I wish that I could tell you that there's a magical shortcut. There's good people in a lot of different places.There's more concentrations of them depending on where you are. We did a lot of work at Waterloo. You're going to have to find one person that you think is good, and then you start to expand from there.
There's no magic honey pot of recruiting, or at least if there is I haven't run into it.
A lot of it is figuring out what does the universe look like of people that I want? How do I go find a universe that isn't as full with a bunch of people messing with it so I can start to build a relationship. Every school, even the ones that you've never heard of, probably have one to five people that are amazing. They're there because their grandma's sick, or they don't want to move away from home.
How do you find the one TA for the upper division computer science class at this one particular school? That's likely the one that you want. One shortcut that I found specifically in university is to look for the TA for "Operating Systems and Compilers" because that's usually the hardest class at the school. So if you can find the person who's the TA, they're probably someone that you're going to want. They'll probably pass your engineering test.
How do you not lose to Google? The conversation can't be about money, because you're going to lose that every single time. It has to be about impact.
How do you express what it's going to be like to work with you? I think everyone knows what they're going to get when they go to Google. They're going to get put into this pool and they may or may not get something interesting. But they'll get frozen yogurt and salad, or backrubs, whatever it may be today at Google.
If you're really attempting to sell the impact of what you're trying to do, that's the key to trying to beat Google. You may not be successful. That goes back to the targeting piece. If they're considering you, Google, Uber, or they're talking to the companies that are going to pay as much as possible, then they're not the right people.
Mozilla was a non-profit. We would go up against Facebook and Google pretty consistently, and we would win. I think there were maybe five people that we didn't get in that time. Because we sold mission. I think that was a hard thing for them to kind of counteract. I hope we did the right thing for them because that was in the pretty early Facebook days, so I think I probably prevented some people from becoming millionaires. But I think they really loved their job. I think they loved Mozilla.
The question is, "How do I actually find information about closing candidates, and the specific questions that I ask."
Number one is figuring out how they make the decision. That is, "Do they decide by themselves? Do they talk to their friends? Do they talk to their parent? Do they talk to their wife or their girlfriend? Who's involved with that decision?" If someone has a small child, it's unlikely that they're going to commute from San Jose to San Francisco every day, because it's just not going to happen. It's figuring out who's in the decision-making process.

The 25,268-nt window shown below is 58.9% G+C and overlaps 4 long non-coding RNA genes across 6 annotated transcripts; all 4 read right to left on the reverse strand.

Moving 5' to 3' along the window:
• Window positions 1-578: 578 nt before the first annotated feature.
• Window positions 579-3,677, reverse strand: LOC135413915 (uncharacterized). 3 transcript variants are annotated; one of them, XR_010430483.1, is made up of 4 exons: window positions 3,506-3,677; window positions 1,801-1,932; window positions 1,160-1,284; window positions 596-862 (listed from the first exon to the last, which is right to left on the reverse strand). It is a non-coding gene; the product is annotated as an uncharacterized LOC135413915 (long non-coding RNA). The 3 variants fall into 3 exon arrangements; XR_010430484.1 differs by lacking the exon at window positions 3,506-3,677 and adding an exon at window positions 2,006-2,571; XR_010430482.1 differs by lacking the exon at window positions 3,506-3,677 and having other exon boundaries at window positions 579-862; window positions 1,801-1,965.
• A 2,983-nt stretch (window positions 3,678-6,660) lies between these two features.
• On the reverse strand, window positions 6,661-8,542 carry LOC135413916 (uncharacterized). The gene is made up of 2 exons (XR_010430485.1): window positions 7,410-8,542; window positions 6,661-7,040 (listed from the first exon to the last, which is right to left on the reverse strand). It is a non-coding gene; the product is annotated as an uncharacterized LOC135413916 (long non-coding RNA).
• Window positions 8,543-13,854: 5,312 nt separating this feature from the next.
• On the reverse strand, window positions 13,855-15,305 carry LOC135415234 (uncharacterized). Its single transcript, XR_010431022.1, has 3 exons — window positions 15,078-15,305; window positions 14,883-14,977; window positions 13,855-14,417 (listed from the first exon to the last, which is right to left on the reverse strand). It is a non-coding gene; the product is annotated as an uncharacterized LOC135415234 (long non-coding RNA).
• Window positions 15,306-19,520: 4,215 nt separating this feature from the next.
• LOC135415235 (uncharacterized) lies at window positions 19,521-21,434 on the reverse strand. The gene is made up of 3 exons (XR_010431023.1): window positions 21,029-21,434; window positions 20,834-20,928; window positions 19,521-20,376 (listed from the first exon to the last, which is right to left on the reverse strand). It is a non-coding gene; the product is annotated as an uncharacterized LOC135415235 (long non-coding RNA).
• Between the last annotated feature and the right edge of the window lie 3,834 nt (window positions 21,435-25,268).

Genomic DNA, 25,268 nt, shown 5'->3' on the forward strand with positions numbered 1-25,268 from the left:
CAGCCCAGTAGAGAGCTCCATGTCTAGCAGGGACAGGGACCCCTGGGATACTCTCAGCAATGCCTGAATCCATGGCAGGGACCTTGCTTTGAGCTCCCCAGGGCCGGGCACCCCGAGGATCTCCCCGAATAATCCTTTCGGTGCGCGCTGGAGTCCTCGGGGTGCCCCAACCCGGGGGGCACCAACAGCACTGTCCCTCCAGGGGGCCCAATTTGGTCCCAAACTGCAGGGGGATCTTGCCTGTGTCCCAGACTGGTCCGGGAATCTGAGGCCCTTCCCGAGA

How long is this process going to take? Getting a sense of what does the timing look like. Either you have to speed it up or slow it down depending on when that person's timeline is.
Then the last piece is trying to figure out what it is they value. It ranges. It could be they value being home at a certain time so they can put their kid to bed. Or they value a particular technology or a particular language or they value getting to go speak at conferences. Figure out what it is that they actually care about and how they make that decision.
How does someone decide on what they're going to do?
So if you have five offers in front of you, they're all valued the same, how do you actually decide where you want to work? It's not that different from person to person. They want to know what they're working on. They want to know how that is going to affect their career, and what the path is for them.
Startups are not particularly good at this. The more you can understand what a candidate values and then echo that back during the process, the better. Most importantly, deliver on it.
When I moved from recruiting to HR, I felt recruiting is this promise that you make and then the HR piece is making that promise true. If you get to know people and get to know what they want, then deliver on that promise, and you do that for all of your employees, it's going to reinforce and get you more people to come in. That's what gets people to love their job.
But back to your initial question, you have to figure out how they decide. Then make sure that you address those points in the process. Be honest that you can actually deliver them.